— Aston Villa (@AVFCOfficial) March 23, 2020
5. Inspiring things to give hope in challenging times
People want to know about acts of kindness as they can serve as inspiration for others to do something kind.
Check hashtags like #ViralKindness and #InThisTogether on social media for some inspirational content.
For example, here’s a heartwarming story of the Spanish police serenading the locals during the lockdown:
— WWFP (@WorldwideFP) March 22, 2020
6. Fun things to lighten the mood
With news programs and social streams dominated by the numbers of coronavirus cases and deaths, it’s worth sharing some fun things to lighten the mood.
For example, here’s a raccoon giving us some hand washing tips:
This raccoon is giving us some hand washing inspiration! pic.twitter.com/qlj11nKroH
— People (@people) March 24, 2020
Step 5: Fine-tune your support guidelines
With all the changes to businesses, you’ll most likely have to adapt your support guidelines too.
1. Specific requests
You might be overwhelmed with the volume of support requests you have to provide. If so, some helpful tips on how customers can find advice quickly might be appropriate.
For example, the RBS emailed with advice to use their website and banking apps as there were longer than expected waiting times for telephone banking and in-branch service:
2. Share new policies
If you’ve changed your policies or Terms & Conditions, then let customers know. Use multi-channels to ensure your message gets received.
For example, travel company Trainline emailed with some updates on refunds for Advance tickets that were previously non-refundable:
3. Show empathy
It’s a difficult time for everyone, which means staff have to be empathetic. Even if they’re restricted in what they can offer, they can listen and respond.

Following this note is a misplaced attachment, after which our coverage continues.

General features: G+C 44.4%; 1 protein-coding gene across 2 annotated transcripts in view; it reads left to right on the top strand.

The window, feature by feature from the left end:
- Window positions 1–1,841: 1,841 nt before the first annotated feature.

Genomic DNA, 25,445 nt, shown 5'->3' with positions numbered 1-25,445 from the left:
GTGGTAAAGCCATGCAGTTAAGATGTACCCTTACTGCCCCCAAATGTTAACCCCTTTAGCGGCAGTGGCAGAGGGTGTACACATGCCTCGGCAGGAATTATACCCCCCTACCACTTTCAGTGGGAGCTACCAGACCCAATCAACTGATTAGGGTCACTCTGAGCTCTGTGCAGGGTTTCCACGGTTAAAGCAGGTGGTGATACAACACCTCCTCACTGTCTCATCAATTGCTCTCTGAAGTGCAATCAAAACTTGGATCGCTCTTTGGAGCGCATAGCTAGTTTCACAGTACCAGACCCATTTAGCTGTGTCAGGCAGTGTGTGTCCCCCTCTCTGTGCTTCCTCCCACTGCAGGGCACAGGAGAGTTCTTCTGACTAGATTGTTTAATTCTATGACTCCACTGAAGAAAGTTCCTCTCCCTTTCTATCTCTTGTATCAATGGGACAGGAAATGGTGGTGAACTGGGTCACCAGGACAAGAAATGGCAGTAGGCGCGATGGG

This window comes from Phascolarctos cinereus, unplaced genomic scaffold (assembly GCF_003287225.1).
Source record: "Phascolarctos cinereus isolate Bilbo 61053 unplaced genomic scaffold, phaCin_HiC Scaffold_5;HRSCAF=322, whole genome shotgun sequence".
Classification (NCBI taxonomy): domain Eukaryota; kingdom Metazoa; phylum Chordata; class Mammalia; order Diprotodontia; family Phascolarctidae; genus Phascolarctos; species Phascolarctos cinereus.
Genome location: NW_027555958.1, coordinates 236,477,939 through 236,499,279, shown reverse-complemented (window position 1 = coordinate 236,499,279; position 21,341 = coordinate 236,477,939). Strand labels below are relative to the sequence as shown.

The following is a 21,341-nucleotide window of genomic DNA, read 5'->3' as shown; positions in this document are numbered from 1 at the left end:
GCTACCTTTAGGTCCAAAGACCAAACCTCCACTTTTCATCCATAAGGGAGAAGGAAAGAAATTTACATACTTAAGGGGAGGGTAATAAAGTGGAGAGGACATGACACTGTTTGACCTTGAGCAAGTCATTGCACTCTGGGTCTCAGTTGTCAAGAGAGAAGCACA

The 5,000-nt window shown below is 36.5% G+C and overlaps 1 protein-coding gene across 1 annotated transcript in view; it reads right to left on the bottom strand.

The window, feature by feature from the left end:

4. Be kind
Show some genuine kindness by offering to help in some way. Go the extra mile to support your customers.
Step 6: Measure the response
Finally, with all these changes, it’s important to measure how well your customers are reacting.
1. Qualitative (sentiment, feedback, comments)
Check the quality of responses to social media posts with the sentiment people express in the comments and feedback. Are they pleased and happy with your updates? Or are they angry and expect more?
2. Quantitative (KPIs)
Check your KPIs to see how people are engaging with your messaging. Do you see an upward or downward trend?
3. Rinse & repeat
If everything is working well, then you can continue along the same lines. If you’re experiencing a negative response, then you’ll need to adjust your brand communication.
Brand Quarantine in a Nutshell
Let’s wrap up the brand quarantine advice:
- Make sure you adjust your communication, or you risk damaging your brand and alienating your customers.
- Take note and learn from other brands who are handling the situation well.
- Follow the step-by-step plan to adjust your communication during the pandemic crisis.
- And remember, brands that keep a calm voice and maintain open communication channels with all their stakeholders will emerge stronger.